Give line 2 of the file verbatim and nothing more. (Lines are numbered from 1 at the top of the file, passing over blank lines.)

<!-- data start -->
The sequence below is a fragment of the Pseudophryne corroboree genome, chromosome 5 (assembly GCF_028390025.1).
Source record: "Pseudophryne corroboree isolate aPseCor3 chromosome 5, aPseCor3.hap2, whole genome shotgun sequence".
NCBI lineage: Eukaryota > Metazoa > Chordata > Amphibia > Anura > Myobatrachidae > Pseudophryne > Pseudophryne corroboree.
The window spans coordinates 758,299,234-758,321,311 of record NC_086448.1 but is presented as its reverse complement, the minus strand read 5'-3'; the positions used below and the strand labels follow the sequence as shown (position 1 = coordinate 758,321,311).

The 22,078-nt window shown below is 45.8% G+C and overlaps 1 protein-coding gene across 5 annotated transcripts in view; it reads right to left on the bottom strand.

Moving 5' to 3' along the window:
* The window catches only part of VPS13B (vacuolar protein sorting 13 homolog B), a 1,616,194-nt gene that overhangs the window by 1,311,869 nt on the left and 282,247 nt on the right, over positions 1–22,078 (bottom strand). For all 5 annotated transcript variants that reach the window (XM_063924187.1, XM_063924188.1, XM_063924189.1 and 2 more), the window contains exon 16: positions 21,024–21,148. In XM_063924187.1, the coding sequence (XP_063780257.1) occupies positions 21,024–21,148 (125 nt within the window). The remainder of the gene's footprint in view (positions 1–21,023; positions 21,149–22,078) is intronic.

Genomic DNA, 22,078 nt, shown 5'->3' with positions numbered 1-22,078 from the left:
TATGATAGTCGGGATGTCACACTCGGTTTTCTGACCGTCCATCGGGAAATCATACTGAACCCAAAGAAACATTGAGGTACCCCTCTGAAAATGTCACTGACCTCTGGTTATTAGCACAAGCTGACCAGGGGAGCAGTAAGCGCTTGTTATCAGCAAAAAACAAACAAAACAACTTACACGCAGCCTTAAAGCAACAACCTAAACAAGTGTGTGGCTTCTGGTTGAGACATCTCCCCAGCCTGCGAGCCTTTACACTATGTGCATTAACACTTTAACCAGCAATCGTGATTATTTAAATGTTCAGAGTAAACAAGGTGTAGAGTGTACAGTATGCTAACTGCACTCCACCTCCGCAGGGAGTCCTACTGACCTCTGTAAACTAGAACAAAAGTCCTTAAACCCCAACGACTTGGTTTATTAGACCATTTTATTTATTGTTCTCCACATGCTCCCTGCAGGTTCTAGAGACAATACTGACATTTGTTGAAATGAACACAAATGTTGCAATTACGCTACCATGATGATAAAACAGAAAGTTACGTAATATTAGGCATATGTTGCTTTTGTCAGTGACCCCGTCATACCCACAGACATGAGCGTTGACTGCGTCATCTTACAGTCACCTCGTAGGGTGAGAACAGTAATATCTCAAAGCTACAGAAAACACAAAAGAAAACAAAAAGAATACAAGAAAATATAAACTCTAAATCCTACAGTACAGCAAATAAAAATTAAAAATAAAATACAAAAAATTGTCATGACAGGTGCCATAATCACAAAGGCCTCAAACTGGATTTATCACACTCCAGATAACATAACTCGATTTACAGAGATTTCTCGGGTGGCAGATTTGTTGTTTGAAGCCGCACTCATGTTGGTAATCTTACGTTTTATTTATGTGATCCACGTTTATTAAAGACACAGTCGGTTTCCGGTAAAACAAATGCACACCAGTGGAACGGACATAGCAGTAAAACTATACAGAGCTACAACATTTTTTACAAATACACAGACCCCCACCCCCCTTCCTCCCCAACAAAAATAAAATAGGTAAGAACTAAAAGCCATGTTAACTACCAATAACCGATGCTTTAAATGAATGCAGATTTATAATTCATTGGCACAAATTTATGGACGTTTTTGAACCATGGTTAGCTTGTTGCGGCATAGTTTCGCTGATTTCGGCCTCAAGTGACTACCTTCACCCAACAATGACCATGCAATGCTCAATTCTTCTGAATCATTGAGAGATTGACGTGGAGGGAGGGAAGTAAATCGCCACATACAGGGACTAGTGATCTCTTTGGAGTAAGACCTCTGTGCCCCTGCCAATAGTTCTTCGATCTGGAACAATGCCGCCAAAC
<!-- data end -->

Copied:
Source record: "Pseudophryne corroboree isolate aPseCor3 chromosome 5, aPseCor3.hap2, whole genome shotgun sequence".